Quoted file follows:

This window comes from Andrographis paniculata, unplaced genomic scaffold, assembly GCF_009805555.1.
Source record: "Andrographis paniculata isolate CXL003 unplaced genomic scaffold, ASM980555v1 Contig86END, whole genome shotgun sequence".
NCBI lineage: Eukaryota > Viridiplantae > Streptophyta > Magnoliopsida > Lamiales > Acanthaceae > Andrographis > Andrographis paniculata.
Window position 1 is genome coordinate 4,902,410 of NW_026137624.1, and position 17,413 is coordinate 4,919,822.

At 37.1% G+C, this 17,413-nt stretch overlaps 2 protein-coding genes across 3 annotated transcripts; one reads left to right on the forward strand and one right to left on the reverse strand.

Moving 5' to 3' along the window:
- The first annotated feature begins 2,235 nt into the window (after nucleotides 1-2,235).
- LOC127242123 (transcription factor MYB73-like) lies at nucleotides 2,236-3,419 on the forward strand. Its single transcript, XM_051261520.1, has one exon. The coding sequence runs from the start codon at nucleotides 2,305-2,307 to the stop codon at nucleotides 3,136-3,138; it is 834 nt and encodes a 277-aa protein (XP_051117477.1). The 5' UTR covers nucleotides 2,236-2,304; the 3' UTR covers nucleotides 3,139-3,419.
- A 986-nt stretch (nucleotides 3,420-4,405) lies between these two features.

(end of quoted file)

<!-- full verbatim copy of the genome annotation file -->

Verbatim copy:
This window comes from Andrographis paniculata, unplaced genomic scaffold, assembly GCF_009805555.1.
Source record: "Andrographis paniculata isolate CXL003 unplaced genomic scaffold, ASM980555v1 Contig86END, whole genome shotgun sequence".
NCBI lineage: Eukaryota > Viridiplantae > Streptophyta > Magnoliopsida > Lamiales > Acanthaceae > Andrographis > Andrographis paniculata.
Window position 1 is genome coordinate 4,902,410 of NW_026137624.1, and position 17,413 is coordinate 4,919,822.

At 37.1% G+C, this 17,413-nt stretch overlaps 2 protein-coding genes across 3 annotated transcripts; one reads left to right on the forward strand and one right to left on the reverse strand.

Moving 5' to 3' along the window:
- The first annotated feature begins 2,235 nt into the window (after nucleotides 1-2,235).
- LOC127242123 (transcription factor MYB73-like) lies at nucleotides 2,236-3,419 on the forward strand. Its single transcript, XM_051261520.1, has one exon. The coding sequence runs from the start codon at nucleotides 2,305-2,307 to the stop codon at nucleotides 3,136-3,138; it is 834 nt and encodes a 277-aa protein (XP_051117477.1). The 5' UTR covers nucleotides 2,236-2,304; the 3' UTR covers nucleotides 3,139-3,419.
- A 986-nt stretch (nucleotides 3,420-4,405) lies between these two features.